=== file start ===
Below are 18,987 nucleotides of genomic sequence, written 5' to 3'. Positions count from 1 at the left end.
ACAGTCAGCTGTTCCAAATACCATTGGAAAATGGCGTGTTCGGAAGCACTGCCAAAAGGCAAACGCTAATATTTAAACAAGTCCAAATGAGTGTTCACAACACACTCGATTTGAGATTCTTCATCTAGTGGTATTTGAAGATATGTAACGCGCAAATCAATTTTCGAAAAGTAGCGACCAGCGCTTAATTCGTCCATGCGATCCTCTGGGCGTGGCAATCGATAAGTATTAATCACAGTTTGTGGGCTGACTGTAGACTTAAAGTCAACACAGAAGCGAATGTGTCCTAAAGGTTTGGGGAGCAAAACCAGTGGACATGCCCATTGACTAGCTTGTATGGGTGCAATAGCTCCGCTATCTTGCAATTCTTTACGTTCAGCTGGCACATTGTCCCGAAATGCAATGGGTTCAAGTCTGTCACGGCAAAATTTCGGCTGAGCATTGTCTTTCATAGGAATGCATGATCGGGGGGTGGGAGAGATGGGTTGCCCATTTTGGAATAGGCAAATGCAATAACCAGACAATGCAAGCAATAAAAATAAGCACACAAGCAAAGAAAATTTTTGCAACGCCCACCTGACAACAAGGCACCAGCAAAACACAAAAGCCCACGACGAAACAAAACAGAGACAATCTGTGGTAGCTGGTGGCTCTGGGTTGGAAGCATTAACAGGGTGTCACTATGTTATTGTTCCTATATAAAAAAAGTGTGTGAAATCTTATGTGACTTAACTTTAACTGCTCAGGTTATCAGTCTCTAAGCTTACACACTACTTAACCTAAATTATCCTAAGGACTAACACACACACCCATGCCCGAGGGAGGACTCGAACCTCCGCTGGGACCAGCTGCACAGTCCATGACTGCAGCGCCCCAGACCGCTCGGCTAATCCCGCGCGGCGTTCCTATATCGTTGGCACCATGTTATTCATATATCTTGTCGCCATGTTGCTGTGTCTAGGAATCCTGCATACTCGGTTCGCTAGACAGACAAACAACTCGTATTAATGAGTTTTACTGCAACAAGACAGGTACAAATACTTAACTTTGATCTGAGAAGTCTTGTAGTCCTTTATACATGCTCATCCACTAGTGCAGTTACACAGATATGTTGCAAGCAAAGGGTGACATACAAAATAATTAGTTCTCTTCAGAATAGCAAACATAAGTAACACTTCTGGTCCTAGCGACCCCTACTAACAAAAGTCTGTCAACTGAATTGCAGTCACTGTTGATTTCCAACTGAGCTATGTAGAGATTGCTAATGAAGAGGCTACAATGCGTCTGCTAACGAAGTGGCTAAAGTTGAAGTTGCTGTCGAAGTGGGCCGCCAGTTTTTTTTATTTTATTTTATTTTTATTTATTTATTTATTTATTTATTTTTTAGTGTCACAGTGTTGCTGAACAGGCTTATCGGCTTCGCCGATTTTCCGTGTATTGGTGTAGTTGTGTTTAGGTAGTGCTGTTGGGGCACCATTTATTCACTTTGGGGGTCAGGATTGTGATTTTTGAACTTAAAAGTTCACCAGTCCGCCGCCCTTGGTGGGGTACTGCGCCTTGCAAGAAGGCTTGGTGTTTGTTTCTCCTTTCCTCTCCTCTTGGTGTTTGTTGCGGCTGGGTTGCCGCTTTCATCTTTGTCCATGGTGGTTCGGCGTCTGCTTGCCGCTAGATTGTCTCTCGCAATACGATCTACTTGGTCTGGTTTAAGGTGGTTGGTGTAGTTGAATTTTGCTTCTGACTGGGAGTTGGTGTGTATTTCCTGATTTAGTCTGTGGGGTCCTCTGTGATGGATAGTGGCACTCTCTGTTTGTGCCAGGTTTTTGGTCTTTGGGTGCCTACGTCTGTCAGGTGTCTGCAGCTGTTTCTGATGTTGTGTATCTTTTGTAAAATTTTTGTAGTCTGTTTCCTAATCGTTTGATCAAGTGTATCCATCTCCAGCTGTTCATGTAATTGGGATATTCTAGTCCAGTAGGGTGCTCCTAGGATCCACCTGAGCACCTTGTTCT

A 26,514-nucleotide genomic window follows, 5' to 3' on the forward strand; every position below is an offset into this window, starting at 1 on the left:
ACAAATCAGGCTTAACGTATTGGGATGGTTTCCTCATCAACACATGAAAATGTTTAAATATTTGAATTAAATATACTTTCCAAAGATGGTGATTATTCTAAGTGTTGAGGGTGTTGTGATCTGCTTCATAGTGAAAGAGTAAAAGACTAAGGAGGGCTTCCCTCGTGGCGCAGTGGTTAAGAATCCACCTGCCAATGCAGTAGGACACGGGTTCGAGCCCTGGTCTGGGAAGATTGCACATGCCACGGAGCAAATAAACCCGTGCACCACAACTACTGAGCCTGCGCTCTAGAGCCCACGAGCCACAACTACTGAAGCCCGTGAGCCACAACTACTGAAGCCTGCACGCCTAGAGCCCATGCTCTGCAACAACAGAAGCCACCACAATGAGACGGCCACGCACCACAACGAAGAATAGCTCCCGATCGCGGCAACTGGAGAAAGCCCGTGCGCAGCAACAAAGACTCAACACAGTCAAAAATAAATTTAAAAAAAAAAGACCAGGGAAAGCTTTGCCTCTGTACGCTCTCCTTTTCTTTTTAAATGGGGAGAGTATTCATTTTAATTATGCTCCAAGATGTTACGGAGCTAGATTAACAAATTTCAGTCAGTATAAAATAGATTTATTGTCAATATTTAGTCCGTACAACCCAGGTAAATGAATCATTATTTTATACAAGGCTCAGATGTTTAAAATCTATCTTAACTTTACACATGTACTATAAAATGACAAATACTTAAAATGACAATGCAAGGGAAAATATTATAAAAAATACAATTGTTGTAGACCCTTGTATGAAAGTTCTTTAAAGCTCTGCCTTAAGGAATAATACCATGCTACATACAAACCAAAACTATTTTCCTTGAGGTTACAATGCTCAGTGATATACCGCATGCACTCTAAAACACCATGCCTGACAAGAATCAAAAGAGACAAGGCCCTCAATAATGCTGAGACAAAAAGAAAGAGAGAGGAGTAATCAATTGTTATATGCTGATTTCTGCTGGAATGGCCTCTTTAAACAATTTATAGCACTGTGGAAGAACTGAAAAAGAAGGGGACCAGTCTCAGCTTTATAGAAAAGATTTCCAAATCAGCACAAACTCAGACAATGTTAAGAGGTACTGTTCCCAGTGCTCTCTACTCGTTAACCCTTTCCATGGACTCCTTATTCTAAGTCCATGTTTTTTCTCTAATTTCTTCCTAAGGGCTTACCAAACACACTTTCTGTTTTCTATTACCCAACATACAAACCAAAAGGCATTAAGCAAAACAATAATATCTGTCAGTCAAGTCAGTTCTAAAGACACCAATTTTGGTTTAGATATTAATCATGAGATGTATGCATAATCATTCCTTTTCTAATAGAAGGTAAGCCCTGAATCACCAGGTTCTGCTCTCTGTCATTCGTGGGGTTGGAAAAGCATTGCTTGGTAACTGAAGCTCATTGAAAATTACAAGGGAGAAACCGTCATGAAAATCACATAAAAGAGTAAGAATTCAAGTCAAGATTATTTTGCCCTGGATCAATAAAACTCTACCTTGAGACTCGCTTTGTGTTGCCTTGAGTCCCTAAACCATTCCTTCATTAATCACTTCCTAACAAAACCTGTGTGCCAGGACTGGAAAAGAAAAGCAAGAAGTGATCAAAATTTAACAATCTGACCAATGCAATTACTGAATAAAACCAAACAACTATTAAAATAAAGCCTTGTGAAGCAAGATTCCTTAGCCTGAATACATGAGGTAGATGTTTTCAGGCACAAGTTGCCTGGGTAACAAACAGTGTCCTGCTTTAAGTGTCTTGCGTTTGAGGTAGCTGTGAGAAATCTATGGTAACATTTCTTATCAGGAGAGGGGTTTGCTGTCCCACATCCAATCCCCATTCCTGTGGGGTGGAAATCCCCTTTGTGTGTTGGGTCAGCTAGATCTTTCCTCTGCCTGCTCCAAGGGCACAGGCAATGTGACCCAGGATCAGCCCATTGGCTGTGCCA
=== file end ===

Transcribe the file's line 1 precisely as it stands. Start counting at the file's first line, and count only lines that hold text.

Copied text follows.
Below are 18,987 nucleotides of genomic sequence, written 5' to 3'. Positions count from 1 at the left end.